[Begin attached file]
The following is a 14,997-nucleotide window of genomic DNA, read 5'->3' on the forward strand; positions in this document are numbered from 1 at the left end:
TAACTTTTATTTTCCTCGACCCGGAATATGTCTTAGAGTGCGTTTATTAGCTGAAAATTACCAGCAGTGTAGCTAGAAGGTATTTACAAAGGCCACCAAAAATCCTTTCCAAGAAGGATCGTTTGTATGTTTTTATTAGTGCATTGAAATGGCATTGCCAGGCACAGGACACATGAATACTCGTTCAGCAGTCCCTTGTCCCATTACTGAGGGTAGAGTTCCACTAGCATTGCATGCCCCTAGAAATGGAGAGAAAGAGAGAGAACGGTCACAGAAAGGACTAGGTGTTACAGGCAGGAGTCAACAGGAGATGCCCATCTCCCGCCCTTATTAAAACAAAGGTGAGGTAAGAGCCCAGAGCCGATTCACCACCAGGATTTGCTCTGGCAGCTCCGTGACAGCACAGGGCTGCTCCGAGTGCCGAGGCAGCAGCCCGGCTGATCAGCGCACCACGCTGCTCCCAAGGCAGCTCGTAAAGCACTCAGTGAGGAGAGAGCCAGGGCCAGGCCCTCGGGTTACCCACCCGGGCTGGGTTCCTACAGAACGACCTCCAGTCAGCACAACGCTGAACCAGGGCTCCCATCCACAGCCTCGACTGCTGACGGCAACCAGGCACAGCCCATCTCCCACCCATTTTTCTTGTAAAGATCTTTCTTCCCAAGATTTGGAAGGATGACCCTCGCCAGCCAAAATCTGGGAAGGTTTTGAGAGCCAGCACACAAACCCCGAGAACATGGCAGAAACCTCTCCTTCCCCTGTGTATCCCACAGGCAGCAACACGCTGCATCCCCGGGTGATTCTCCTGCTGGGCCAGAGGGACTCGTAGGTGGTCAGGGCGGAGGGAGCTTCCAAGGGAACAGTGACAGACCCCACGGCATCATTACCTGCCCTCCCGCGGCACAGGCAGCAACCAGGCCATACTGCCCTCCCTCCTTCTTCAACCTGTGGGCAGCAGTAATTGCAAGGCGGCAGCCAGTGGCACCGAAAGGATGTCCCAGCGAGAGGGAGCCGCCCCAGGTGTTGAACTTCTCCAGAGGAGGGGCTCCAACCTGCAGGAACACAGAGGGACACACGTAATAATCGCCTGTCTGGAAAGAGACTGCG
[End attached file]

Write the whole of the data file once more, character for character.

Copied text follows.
The following is a 14,997-nucleotide window of genomic DNA, read 5'->3' on the forward strand; positions in this document are numbered from 1 at the left end:
TAACTTTTATTTTCCTCGACCCGGAATATGTCTTAGAGTGCGTTTATTAGCTGAAAATTACCAGCAGTGTAGCTAGAAGGTATTTACAAAGGCCACCAAAAATCCTTTCCAAGAAGGATCGTTTGTATGTTTTTATTAGTGCATTGAAATGGCATTGCCAGGCACAGGACACATGAATACTCGTTCAGCAGTCCCTTGTCCCATTACTGAGGGTAGAGTTCCACTAGCATTGCATGCCCCTAGAAATGGAGAGAAAGAGAGAGAACGGTCACAGAAAGGACTAGGTGTTACAGGCAGGAGTCAACAGGAGATGCCCATCTCCCGCCCTTATTAAAACAAAGGTGAGGTAAGAGCCCAGAGCCGATTCACCACCAGGATTTGCTCTGGCAGCTCCGTGACAGCACAGGGCTGCTCCGAGTGCCGAGGCAGCAGCCCGGCTGATCAGCGCACCACGCTGCTCCCAAGGCAGCTCGTAAAGCACTCAGTGAGGAGAGAGCCAGGGCCAGGCCCTCGGGTTACCCACCCGGGCTGGGTTCCTACAGAACGACCTCCAGTCAGCACAACGCTGAACCAGGGCTCCCATCCACAGCCTCGACTGCTGACGGCAACCAGGCACAGCCCATCTCCCACCCATTTTTCTTGTAAAGATCTTTCTTCCCAAGATTTGGAAGGATGACCCTCGCCAGCCAAAATCTGGGAAGGTTTTGAGAGCCAGCACACAAACCCCGAGAACATGGCAGAAACCTCTCCTTCCCCTGTGTATCCCACAGGCAGCAACACGCTGCATCCCCGGGTGATTCTCCTGCTGGGCCAGAGGGACTCGTAGGTGGTCAGGGCGGAGGGAGCTTCCAAGGGAACAGTGACAGACCCCACGGCATCATTACCTGCCCTCCCGCGGCACAGGCAGCAACCAGGCCATACTGCCCTCCCTCCTTCTTCAACCTGTGGGCAGCAGTAATTGCAAGGCGGCAGCCAGTGGCACCGAAAGGATGTCCCAGCGAGAGGGAGCCGCCCCAGGTGTTGAACTTCTCCAGAGGAGGGGCTCCAACCTGCAGGAACACAGAGGGACACACGTAATAATCGCCTGTCTGGAAAGAGACTGCG